Wu-Tang Clan Were More Experimental, But Less Hungry On "The W" | Review
CLASSIC: 4 out of 6
Released: November 21, 2000
The W was released three years after their previous album, the double CD Wu-Tang Forever, this album takes a very different approach. It’s both shorter (with 13 tracks versus 28 tracks) and has a more organic and simpler, sample oriented sound. Production wise it’s more akin to their debut, although it’s definitely updated at the same time. Like previous releases, it was highly anticipated and sold to platinum in the US within a month, but failed to sell to multi-platinum status. Although it contains several hit singles, it doesn’t seem to have the same impact as their first two albums.
The Best Tracks
The W begins with some Kung-Fu movie dialogue before a really cool a beat comes in for “Chamber Music” with Raekwon and GZA each dropping excellent verses which suit the beat perfectly.
The soulful wailings on “Hollow Bones” are tailor-made for Raekwon, Inspectah Deck, and Ghostface, who all rap with considerable skill over the sparse beat. In fact, the track doesn’t even feature a drum track, just instruments, which is quite unique but works really well.
“Protect Ya Neck (The Jump Off)”, like the iconic “Protect Ya Neck” and “Triumph” tracks, features all the clan members on one track. It’s all over in an incredible 3:57 with each member blazing through their verses over the mid-tempo beat. Although a good track, honestly it doesn’t have the intensity or epicness of those two other tracks.
“I Can’t Go to Sleep” is one the most interesting tracks on the album. It’s incredibly musical with the old soul instrumentation from the 70s and even goes more hard at times. On the chorus, we have soul legend, Isaac Hayes, who many will recognize from South Park (as Chef) and Shaft’s theme. Lyrically the song is incredibly emotional with RZA and Ghostface delivering a style similar to “Tearz” from their debut.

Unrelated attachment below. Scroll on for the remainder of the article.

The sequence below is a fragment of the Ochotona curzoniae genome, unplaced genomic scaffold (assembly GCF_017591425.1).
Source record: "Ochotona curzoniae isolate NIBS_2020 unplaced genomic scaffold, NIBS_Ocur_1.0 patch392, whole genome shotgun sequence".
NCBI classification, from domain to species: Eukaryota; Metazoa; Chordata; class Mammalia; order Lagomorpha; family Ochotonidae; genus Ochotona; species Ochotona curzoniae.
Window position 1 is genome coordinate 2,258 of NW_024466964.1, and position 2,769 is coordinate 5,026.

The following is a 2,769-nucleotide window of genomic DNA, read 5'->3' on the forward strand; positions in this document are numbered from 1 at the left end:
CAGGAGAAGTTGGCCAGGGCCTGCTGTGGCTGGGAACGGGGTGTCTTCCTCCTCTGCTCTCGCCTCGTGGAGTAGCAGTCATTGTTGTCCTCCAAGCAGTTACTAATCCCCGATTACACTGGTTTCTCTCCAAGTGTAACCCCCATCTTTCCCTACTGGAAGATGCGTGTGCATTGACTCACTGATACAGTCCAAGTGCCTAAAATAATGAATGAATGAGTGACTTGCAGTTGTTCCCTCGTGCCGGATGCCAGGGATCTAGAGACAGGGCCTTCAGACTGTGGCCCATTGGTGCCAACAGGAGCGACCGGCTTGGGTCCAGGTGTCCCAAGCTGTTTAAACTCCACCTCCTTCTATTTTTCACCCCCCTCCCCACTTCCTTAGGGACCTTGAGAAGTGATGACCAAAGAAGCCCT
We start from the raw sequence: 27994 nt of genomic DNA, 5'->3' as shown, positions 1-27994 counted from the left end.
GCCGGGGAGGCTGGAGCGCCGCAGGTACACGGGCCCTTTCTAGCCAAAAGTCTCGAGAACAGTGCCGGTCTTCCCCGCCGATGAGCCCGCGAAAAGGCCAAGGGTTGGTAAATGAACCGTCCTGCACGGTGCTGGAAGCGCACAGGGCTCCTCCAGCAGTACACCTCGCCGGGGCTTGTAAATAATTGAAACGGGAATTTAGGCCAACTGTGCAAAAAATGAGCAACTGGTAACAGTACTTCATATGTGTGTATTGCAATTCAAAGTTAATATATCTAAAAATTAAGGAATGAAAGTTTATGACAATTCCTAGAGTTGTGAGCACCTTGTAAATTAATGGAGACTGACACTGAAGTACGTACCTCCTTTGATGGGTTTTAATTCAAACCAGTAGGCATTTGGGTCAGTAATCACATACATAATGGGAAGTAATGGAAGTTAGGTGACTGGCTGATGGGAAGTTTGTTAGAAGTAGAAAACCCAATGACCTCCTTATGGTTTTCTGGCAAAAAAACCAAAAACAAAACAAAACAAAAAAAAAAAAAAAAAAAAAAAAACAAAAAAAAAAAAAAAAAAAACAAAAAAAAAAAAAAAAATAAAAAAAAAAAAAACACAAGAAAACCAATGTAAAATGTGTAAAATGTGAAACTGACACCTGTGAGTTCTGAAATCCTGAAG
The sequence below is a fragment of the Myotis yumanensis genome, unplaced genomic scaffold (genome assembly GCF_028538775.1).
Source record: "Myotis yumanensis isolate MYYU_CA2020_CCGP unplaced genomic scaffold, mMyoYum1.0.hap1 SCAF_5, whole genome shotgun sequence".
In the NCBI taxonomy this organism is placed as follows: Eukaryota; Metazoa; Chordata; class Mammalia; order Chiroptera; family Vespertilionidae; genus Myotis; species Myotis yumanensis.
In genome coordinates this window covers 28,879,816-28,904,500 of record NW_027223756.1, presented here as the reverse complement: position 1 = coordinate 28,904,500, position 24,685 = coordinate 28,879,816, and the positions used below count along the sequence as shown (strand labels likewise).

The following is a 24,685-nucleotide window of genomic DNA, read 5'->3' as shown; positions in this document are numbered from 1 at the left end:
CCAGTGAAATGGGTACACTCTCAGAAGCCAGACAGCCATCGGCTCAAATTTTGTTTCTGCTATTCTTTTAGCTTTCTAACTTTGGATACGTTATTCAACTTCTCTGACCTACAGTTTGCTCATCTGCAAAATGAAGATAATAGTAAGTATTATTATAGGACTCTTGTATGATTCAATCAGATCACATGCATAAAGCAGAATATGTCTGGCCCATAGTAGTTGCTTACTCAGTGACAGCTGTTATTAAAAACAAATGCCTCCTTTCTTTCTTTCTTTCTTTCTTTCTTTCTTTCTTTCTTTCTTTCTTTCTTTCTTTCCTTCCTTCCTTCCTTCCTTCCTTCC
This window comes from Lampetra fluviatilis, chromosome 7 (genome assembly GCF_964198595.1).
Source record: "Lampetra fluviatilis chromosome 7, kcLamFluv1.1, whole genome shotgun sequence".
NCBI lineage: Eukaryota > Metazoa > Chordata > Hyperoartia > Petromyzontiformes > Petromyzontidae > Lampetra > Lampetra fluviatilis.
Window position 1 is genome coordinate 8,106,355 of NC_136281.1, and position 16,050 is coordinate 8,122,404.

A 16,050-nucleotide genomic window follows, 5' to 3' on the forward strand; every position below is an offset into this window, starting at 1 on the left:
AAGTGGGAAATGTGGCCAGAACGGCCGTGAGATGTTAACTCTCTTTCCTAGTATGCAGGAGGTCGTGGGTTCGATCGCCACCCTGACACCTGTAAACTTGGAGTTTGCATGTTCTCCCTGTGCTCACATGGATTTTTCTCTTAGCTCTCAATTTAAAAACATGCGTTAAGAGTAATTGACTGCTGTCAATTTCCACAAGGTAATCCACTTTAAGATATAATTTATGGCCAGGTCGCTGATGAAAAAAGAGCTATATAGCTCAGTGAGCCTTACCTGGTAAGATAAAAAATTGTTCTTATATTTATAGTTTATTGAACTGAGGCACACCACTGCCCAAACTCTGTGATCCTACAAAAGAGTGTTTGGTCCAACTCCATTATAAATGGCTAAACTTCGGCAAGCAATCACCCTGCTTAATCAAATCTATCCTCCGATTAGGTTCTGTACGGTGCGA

“Do You Really (Thang Thang) sounds more current than many of the other tracks and has a real “banger” feel. In the words of DJ Kayslay on the intro
“Yo, this is a Wu-Banger, two thousand and one noise maker/ Off the hook guerilla anthem”
Although RZA usually does a great job of choosing the MCs who drop the hottest verses, this track could really benefit from some more star power (from the Wu).
“The Monumental” sees a visit from Busta Rhymes who coins the title during his introduction. He then drops a verse before the beat switches up and Raekwon comes in with a verse (the beat comes back halfway) then it’s GZA turn to drop some science.
The highlight on the album is “Gravel Pit” which has turned out to be one of their most popular songs today. Although not as popular as there previous singles, it has had a lasting appeal, likely due to its danceability. It’s unique because it has the feel of a dance track, yet it has a distinguishable Wu-Tang sound. Its feel is timeless, yet futuristic.
Overall The W is not as immediate as the 36 Chambers, and is not as lyrical as Forever, but possesses a quality of its own. Maybe it’s not the album you would recommend to a newcomer of the Wu, but it’s an album you can get into once you’ve devoured their other albums. It’s very solid, and with only thirteen tracks it doesn’t contain any duds. And although short, The W manages to offer considerable experimentation musically. In some ways, it sounds like 36 Chambers made by a group of less hungry, but more seasoned veterans.